On Tuesday, a South Carolina Judge ruled that the state cannot use firing squads or the electric chair to execute death row inmates because it violates the state constitution’s ban on cruel and unusual punishment.
Her decision has at least temporarily spared four inmates, one of whom was set to be killed by a firing squad in April.
The four men had sued the state of South Carolina, arguing that these methods of execution violated their rights.
“We are very pleased with the result and are reviewing the Court’s Order. We anticipate SCDC and the Governor’s Office will appeal the decision,” Lindsey Vann, an attorney representing the four men, told Greenville News, a local newspaper.
The fact that we got to a place where South Carolina is attempting to shoot a man to death is worth exploring.
Since the mid-90s, lethal injection has been the primary way that South Carolina has killed death row inmates, who, it’s worth noting, are overwhelmingly Black. Of the 282 inmates South Carolina has executed since 1912, 209 have been Black, according to the South Carolina Department of Corrections.
However, in the last few years, pharmaceutical companies have started to make it more difficult for state’s to acquire the drugs required for lethal injections.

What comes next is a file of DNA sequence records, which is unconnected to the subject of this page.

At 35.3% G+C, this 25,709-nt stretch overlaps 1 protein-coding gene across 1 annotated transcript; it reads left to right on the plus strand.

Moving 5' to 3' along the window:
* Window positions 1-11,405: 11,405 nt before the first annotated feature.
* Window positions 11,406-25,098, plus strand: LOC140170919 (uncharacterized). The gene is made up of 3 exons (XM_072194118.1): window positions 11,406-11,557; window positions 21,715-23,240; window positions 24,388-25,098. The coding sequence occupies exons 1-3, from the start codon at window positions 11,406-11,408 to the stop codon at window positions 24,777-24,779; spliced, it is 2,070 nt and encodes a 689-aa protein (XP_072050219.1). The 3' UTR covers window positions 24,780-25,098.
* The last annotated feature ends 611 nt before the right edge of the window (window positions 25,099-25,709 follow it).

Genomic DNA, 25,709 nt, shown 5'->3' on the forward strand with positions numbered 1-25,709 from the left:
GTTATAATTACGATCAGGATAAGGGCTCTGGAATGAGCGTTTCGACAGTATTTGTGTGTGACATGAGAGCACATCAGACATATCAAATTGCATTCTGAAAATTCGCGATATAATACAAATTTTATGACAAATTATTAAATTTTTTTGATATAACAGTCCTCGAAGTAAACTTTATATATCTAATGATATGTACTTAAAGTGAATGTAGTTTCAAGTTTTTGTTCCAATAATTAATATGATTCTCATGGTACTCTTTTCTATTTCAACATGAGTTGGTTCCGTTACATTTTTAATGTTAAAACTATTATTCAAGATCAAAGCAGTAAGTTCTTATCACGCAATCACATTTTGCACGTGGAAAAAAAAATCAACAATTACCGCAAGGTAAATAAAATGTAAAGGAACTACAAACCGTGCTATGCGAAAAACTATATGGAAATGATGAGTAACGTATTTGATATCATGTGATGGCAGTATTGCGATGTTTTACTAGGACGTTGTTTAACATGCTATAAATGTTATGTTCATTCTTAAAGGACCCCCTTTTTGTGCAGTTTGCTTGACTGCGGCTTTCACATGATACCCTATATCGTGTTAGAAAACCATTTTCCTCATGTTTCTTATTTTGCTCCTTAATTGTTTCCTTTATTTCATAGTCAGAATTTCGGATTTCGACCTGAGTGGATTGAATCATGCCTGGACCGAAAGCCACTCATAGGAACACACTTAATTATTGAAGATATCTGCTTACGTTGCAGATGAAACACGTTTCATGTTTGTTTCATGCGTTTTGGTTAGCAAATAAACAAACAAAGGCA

Whether that’s because they’re gripped by a guilty conscience, or because they don’t want their products associated with state-sanctioned killings, you decide.
But either way, states no longer have access to lethal injection drugs like they did in the past. And while it would be great if this was a come to Jesus moment about the horrors of the death penalty, it wasn’t.
To this day, a majority of Americans support the death penalty, according the the most recent Gallup poll on the issue. And so motivated by voters or their own beliefs in capitol punishment, South Carolina looked into other execution methods.
In 2021, South Carolina lawmakers voted to require death row inmates to choose between the electric chair or a firing squad, with the electric chair being the default if they didn’t decide.
Judge Jocelyn Newman, who handed down the ruling to halt the executions, made her opinion on that law quite clear in her order.
“In 2021, South Carolina turned back the clock and became the only state in the country in which a person may be forced into the electric chair if he refuses to elect how he will die,” she wrote, according to the New York Times. “ In doing so, the General Assembly ignored advances in scientific research and evolving standards of humanity and decency,” the order read.”
It looks as though the Governor’s office plans to appeal the decision, according to statements made to Greenville News. But for now, at least the state’s gruesome execution plans are on hold.